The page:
Egypt suffers terrorism, not religious conflict, priest says
Fr. Hani Bakhoum Kiroulos. Credit: Aid to the Church in Need.
Fr. Hani Bakhoum Kiroulos. Credit: Aid to the Church in Need.

.- A  priest of the Coptic Patriarchate of Alexandria has rejected claims that attacks on Egyptian Christians are a religious conflict, noting that terrorists in the country are attacking many groups.

“The idea that this involves a conflict between Muslims and Christians simply isn’t borne out by reality. Not only Christians are being attacked, but state institutions as well,” Fr. Hani Bakhoum Kiroulos, secretary of the patriarchate, said Oct. 25.

While police are stationed at many churches, terrorists “strike completely unexpectedly.”

Fr. Kiroulos told Aid to the Church in Need, “this is a problem that affects all Egyptians equally, not only the Christians.”

“Egypt is conducting a war on terrorism.”

Fr. Kiroulos’ comments come after an Oct. 20 attack on a Coptic wedding in Cairo when unidentified gunmen killed a Christian family of four and wounded several others, both Christian and Muslim.

That was the latest in a series of attacks since a military coup July 3. In August, some 80 churches were attacked, and both Muslims and Christians were killed.

The priest said that such attackers “want to provoke Christians into calling for Western intervention, from the U.S. or European countries.”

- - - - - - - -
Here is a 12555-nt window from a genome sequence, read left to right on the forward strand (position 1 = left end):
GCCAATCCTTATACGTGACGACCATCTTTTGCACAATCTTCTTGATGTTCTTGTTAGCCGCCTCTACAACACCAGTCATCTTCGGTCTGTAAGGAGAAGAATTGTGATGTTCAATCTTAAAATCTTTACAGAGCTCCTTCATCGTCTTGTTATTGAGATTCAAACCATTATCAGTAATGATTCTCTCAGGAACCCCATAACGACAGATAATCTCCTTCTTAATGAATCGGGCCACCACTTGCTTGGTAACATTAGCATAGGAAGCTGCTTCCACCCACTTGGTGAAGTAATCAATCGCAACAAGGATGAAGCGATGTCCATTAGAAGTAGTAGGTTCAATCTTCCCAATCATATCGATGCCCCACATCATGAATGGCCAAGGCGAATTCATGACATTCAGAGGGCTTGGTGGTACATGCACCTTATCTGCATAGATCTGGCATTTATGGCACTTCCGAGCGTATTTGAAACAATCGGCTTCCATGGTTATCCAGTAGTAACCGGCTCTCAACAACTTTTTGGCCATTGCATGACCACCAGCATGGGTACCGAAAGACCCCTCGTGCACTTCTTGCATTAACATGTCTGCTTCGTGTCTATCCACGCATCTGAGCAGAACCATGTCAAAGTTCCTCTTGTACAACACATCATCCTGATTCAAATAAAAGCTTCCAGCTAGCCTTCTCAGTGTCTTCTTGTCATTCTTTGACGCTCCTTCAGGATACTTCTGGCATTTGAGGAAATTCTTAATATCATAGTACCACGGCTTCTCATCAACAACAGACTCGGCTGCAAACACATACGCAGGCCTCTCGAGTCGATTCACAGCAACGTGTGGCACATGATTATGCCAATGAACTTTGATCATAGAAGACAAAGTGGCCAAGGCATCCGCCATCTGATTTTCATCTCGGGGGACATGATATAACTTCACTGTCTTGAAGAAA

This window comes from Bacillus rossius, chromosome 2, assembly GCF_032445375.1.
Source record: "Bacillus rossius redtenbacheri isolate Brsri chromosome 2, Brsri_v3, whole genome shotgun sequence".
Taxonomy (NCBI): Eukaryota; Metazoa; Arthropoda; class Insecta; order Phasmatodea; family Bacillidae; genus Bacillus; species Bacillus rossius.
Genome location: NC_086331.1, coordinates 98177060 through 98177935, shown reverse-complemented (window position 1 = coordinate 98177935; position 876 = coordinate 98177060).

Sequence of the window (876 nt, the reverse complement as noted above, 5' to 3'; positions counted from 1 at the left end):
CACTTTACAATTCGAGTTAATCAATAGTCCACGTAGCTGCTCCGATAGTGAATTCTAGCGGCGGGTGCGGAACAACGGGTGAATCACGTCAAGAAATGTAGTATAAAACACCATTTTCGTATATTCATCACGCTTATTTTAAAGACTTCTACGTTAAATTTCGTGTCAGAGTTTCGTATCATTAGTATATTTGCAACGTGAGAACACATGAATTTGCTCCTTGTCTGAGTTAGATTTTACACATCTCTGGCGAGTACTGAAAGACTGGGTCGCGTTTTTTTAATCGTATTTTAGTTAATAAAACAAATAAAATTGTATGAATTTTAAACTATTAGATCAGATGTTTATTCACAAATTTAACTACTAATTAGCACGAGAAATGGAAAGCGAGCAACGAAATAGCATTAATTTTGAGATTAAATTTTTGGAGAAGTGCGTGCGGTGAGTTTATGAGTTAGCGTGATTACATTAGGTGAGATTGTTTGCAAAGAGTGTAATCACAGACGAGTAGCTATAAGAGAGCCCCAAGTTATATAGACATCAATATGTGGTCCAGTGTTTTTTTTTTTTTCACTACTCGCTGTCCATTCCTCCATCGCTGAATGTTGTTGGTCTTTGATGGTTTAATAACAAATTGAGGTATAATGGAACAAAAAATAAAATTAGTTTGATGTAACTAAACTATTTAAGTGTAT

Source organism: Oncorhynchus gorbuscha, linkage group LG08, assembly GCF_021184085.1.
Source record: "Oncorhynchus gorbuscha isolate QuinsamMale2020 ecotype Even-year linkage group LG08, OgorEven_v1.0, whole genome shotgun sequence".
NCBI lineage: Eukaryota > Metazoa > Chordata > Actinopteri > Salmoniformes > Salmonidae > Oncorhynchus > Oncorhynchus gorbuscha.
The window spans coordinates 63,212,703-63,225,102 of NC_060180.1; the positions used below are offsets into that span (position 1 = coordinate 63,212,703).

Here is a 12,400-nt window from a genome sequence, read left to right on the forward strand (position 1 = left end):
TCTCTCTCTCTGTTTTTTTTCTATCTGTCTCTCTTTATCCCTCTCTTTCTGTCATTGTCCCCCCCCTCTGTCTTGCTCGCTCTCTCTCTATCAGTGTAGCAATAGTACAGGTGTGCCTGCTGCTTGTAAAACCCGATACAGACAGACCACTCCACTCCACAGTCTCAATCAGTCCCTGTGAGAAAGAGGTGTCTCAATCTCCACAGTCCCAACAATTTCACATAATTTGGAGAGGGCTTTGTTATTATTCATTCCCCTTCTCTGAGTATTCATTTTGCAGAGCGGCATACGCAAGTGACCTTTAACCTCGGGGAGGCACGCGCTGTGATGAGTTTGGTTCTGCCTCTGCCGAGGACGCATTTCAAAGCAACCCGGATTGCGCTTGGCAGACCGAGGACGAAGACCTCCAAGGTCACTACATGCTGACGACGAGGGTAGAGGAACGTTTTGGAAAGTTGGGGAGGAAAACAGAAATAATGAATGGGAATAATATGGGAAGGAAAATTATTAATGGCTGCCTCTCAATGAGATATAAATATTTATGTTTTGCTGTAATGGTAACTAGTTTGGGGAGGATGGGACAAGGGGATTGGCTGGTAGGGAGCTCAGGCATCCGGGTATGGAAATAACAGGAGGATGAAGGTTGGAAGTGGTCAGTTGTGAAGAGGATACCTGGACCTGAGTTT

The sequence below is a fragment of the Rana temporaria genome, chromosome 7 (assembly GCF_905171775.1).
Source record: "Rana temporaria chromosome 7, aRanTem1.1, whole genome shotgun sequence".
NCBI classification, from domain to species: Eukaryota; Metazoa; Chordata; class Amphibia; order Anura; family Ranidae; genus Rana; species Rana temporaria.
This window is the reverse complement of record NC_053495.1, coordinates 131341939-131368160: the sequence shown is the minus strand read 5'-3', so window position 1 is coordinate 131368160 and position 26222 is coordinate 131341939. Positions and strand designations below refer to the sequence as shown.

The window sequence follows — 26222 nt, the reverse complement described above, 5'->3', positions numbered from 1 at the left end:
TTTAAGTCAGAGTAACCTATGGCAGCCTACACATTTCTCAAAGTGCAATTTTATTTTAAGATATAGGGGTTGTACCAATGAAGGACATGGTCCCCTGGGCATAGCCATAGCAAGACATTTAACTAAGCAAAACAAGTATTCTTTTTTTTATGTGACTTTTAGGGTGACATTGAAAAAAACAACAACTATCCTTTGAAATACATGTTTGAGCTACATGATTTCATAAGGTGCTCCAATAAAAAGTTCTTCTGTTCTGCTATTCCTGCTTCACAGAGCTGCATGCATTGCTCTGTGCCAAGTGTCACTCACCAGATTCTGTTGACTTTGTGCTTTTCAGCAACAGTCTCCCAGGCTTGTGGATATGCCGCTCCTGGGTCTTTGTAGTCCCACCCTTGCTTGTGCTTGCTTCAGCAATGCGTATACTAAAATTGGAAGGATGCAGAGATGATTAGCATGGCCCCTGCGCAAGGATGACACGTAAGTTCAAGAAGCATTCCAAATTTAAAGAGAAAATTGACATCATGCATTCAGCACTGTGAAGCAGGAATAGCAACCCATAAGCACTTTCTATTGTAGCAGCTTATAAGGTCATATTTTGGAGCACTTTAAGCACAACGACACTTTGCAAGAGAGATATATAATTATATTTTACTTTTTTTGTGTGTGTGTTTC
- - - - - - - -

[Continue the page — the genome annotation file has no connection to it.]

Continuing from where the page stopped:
He said this would “internationalize” the conflict and “disrupt national unity.”

“The extremists’ goal is also to embroil the Christians in a civil war. But this tactic won’t work – Christians have shown that they are genuine Egyptians.”

Fr. Kiroulos said extremist elements are trying to block the majority of Egyptians, who desire a democratic state that guarantees civil liberties and religious freedom.

In his view, Egypt needs a new constitution, and elections for president and parliament. The terrorist elements destabilizing the country “must be eliminated.”

He also called for “genuine reconciliation between all groups in Egypt.”

“Hence, the Muslim Brotherhood must put the interests of Egypt before its own. This is the only way will we be able to build a genuinely democratic state.”

Christians tended to oppose to the rule of former president Mohammed Morsi, who was elected with backing from the Muslim Brotherhood in June 2012. The Egyptian military removed Morsi from power in a July coup.

The Muslim Brotherhood has voiced sympathy for the victims of the wedding shooting, though Fr. Kiroulos said he was not able to judge the group’s sincerity.

“I can say that during the rule of the Muslim Brotherhood many terrorists entered the country and we are now suffering from the consequences of their policies.”

Fr. Kiroulos reported that the Sinai region is heavily infiltrated by terrorists, who are active throughout Egypt.

The Catholic charity Aid to the Church in Need’s new report on Christian persecution, “Persecuted and Forgotten?”, said that a rise in anti-Christian violence and intolerance was expected given the political unrest in Egypt.

However, the scale of attacks has exceeded even the “bleakest predictions.”

Christians make up about 10 percent of Egypt’s 90 million people. An estimated 200,000 Christians have left the country since February 2011.

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